Howard League blog · 23 Aug 2018
If we want safer prisons, we must have fewer prisoners
I read two documents back-to-back this morning, which prompted this blog. The first was Rory Stewart’s article on Medium about reducing violence in prisons. The second was the newly released prison population projections from the Ministry of Justice.
Rory Stewart’s comments about getting a grip on prison safety are welcome and I support what he is trying to do. But his department’s own publication throws into sharp relief the futility of his efforts if they are not accompanied by a commensurate attempt to reduce the prison population.
The number of men, women and children in prison stood at 83,165 as of Friday 17 August 2018. The Ministry of Justice says that the population is projected to increase steadily by 3,200, reaching 86,400 people in March 2023.
This 2018 projection is much lower than last year’s – 2,800 lower for June 2019 and 2,400 lower for March 2022, to be precise. At face value this is a good news story but there are a few things that require a closer look. Here are the two projections side-by-side:
It is interesting that the slope of the blue line in this year’s projection is virtually the same as it was in last year’s projection. In other words, the big difference is where the projection is starting from, not in the trends it predicts around sentencing and release.
Another way of putting this: despite the dramatic, welcome and long overdue reduction in prison numbers since the start of the year, this projection does not assume that all of the drivers of this decrease will continue.
This is worrying. It speaks to a lack of concerted effort within the Ministry to pull the policy levers that would start to bring the population down in a systematic and sustained way.
Specifically, the Ministry of Justice predicts that improvements to how home detention curfew (HDC) is managed will continue – but that the phenomenon of the courts doing less business will reverse, while remands will stay flat. Worryingly, recalls are forecast to grow as prisoners serving IPP sentences are released – something that we know can have appalling consequences.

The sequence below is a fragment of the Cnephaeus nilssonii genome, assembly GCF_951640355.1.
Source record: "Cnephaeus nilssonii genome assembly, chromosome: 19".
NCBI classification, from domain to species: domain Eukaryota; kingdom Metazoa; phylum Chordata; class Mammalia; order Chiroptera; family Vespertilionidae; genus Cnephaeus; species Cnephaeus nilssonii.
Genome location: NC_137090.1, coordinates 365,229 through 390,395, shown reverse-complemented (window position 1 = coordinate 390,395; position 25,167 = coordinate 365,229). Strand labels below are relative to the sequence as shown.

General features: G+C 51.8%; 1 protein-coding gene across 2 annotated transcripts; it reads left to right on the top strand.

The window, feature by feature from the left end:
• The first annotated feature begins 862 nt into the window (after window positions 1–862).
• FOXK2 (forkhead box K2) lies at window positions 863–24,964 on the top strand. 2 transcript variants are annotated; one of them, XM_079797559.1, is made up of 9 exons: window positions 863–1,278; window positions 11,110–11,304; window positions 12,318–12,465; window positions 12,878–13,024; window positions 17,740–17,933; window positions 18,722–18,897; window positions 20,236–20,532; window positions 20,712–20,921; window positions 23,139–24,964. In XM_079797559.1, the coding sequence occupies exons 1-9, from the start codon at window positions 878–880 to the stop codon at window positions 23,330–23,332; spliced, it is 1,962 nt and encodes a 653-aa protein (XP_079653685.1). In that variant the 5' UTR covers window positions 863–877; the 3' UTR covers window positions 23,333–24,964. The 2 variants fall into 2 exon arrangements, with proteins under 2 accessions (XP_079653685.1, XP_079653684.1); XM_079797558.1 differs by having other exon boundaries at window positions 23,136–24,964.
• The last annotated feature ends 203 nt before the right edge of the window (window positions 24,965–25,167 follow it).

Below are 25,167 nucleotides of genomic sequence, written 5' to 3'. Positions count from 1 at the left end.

At the start of the year, the prison population was going down. It seemed that there were fewer people being pulled into the flow of the criminal justice system and into prison, as well as more effective ways of getting people out of prison. But for the fifth week in a row now, the prison population has gone up and these projections further suggest that the tide is turning. The government needs to take action now and that must involve legislative reform across sentencing, curbing recalls and abolishing short prison sentences.
Ominously, without such reform, sentence lengths and custody rates are projected to continue to increase, offsetting any small areas of respite or improvement. Over the past ten years, average sentence lengths across the board have increased by 24 per cent, and the trend continues. At one point under Margaret Thatcher the prison population was around 40,000. Now the debate is around whether it could hit 90,000.
The prisons minister’s suggestions for improving safety in prisons for staff and prisoners are good ones. I am impressed by his attempts to instil a new vision and get a grip on the worst performing prisons in the estate. I hope he stays in post long enough to see these changes through. But his efforts around training, security and culture will fail if they are not accompanied by a concerted attempt to get a grip on the prison population, namely by making a proper plan for how to bring it down.